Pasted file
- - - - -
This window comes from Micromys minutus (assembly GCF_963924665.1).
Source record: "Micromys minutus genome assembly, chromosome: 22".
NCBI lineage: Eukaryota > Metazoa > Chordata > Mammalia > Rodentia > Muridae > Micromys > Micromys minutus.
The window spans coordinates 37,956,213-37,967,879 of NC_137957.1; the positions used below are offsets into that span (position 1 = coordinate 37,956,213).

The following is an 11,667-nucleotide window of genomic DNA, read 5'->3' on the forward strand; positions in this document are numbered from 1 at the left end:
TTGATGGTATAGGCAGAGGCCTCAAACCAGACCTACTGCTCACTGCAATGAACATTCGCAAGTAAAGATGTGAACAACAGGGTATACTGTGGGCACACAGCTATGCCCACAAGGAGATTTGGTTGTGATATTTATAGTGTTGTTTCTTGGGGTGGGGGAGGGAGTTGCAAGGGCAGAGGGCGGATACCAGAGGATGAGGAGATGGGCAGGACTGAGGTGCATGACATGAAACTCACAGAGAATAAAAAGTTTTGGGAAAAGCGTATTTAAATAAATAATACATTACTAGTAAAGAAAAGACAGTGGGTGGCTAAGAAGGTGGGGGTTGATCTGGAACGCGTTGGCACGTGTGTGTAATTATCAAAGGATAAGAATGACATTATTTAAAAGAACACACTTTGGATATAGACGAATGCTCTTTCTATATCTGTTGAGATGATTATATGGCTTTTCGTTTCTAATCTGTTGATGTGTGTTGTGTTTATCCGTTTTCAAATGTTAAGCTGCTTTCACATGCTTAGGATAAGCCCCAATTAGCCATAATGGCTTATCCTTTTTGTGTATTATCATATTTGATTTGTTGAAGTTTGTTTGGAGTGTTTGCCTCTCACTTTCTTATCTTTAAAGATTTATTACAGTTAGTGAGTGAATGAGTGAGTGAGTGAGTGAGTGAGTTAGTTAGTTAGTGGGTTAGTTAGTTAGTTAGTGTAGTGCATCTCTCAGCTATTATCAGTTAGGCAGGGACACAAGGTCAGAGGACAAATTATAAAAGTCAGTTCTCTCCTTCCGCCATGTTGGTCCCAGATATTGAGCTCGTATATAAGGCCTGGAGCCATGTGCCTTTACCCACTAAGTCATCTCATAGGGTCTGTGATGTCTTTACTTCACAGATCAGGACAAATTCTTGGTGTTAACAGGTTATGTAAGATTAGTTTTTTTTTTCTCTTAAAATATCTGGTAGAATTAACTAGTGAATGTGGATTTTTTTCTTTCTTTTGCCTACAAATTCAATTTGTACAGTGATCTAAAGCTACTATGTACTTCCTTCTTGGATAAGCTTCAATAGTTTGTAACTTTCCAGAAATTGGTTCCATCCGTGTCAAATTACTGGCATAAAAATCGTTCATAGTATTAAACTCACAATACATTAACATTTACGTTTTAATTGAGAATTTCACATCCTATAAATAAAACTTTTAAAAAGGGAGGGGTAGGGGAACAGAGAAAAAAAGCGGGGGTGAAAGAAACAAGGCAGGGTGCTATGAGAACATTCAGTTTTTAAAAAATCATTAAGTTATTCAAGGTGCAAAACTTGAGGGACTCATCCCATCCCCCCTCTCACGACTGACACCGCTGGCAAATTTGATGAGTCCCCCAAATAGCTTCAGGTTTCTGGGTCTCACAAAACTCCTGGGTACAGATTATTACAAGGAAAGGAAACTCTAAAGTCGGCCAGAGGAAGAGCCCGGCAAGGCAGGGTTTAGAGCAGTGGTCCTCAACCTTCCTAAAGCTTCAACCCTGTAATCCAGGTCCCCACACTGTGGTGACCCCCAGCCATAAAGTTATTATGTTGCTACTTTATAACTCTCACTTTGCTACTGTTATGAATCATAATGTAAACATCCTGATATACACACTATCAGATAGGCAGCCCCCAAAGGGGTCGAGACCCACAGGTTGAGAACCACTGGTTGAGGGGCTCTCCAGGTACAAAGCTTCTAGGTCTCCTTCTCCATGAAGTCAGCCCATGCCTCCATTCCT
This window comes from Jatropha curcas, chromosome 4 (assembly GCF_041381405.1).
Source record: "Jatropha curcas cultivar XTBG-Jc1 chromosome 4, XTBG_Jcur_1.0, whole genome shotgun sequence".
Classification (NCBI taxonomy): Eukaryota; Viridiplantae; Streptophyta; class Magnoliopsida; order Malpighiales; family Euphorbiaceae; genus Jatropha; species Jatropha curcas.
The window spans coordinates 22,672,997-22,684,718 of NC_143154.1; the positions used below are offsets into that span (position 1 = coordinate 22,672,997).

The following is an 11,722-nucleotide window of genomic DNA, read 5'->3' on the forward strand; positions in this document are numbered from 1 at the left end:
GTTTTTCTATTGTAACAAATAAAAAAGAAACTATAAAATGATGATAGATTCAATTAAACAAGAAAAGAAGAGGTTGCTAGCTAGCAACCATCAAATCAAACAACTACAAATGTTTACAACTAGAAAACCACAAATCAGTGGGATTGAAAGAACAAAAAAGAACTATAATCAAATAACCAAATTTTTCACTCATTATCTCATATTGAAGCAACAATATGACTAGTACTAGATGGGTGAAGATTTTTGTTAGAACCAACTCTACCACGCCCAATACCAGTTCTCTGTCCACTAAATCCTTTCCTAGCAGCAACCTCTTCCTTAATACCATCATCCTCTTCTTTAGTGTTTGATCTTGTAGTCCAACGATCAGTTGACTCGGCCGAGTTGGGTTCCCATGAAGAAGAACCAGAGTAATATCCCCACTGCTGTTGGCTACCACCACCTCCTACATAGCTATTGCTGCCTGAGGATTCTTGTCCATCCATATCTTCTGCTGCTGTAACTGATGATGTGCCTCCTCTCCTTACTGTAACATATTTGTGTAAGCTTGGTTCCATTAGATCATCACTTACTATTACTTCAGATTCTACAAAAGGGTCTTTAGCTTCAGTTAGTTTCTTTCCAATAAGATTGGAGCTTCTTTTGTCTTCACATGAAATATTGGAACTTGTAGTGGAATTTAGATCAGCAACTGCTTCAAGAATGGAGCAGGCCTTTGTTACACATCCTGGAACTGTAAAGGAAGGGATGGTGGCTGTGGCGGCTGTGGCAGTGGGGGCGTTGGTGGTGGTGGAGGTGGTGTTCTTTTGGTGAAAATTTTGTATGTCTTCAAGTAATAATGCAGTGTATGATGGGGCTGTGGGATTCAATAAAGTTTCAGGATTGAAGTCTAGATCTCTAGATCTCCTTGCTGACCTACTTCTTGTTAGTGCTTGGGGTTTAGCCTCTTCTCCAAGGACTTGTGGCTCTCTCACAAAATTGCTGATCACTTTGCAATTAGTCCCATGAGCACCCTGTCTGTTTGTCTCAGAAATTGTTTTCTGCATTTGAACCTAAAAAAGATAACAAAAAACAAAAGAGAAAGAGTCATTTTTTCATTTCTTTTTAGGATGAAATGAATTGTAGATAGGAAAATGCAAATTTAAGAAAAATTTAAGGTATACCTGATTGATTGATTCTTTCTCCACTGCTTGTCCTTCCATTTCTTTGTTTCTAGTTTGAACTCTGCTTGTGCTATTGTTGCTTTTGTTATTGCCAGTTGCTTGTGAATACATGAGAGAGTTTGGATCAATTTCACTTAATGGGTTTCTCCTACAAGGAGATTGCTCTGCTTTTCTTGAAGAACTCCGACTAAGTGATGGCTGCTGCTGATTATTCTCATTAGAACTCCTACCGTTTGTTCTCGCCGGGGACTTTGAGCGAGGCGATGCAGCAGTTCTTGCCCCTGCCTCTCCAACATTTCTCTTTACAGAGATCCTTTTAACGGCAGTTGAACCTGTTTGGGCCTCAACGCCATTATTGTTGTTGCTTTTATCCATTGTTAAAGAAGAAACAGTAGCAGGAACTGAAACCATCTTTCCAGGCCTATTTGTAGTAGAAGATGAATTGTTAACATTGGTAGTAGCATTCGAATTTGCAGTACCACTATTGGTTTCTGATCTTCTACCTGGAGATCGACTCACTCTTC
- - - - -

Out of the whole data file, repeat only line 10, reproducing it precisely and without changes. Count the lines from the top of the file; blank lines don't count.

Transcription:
The window spans coordinates 22,672,997-22,684,718 of NC_143154.1; the positions used below are offsets into that span (position 1 = coordinate 22,672,997).